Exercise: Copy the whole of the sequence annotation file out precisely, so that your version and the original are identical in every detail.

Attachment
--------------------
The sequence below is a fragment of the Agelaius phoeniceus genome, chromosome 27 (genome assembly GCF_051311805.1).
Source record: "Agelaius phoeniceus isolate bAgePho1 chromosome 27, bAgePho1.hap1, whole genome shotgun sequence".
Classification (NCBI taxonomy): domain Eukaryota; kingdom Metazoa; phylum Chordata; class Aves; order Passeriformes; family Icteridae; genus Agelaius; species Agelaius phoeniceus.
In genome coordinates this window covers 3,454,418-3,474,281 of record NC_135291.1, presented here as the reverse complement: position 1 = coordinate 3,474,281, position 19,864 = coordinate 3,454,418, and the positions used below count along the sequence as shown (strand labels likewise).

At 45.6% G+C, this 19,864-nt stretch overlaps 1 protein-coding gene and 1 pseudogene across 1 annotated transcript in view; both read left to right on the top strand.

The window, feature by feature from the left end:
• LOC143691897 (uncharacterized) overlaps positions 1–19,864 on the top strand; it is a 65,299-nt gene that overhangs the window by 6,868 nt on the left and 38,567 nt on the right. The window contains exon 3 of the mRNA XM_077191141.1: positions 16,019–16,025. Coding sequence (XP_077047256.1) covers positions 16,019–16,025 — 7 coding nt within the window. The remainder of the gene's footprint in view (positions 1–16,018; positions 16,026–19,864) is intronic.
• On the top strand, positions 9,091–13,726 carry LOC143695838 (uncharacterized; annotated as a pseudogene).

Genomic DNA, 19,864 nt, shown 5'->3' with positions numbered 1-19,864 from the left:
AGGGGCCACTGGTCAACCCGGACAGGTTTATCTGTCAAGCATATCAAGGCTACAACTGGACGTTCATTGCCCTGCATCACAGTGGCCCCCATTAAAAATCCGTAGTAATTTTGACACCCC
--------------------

The sequence below is a fragment of the Agelaius phoeniceus genome, chromosome 27 (genome assembly GCF_051311805.1).
Source record: "Agelaius phoeniceus isolate bAgePho1 chromosome 27, bAgePho1.hap1, whole genome shotgun sequence".
Classification (NCBI taxonomy): domain Eukaryota; kingdom Metazoa; phylum Chordata; class Aves; order Passeriformes; family Icteridae; genus Agelaius; species Agelaius phoeniceus.
In genome coordinates this window covers 3,454,418-3,474,281 of record NC_135291.1, presented here as the reverse complement: position 1 = coordinate 3,474,281, position 19,864 = coordinate 3,454,418, and the positions used below count along the sequence as shown (strand labels likewise).

At 45.6% G+C, this 19,864-nt stretch overlaps 1 protein-coding gene and 1 pseudogene across 1 annotated transcript in view; both read left to right on the top strand.

The window, feature by feature from the left end:
• LOC143691897 (uncharacterized) overlaps positions 1–19,864 on the top strand; it is a 65,299-nt gene that overhangs the window by 6,868 nt on the left and 38,567 nt on the right. The window contains exon 3 of the mRNA XM_077191141.1: positions 16,019–16,025. Coding sequence (XP_077047256.1) covers positions 16,019–16,025 — 7 coding nt within the window. The remainder of the gene's footprint in view (positions 1–16,018; positions 16,026–19,864) is intronic.
• On the top strand, positions 9,091–13,726 carry LOC143695838 (uncharacterized; annotated as a pseudogene).

Genomic DNA, 19,864 nt, shown 5'->3' with positions numbered 1-19,864 from the left:
AGGGGCCACTGGTCAACCCGGACAGGTTTATCTGTCAAGCATATCAAGGCTACAACTGGACGTTCATTGCCCTGCATCACAGTGGCCCCCATTAAAAATCCGTAGTAATTTTGACACCCC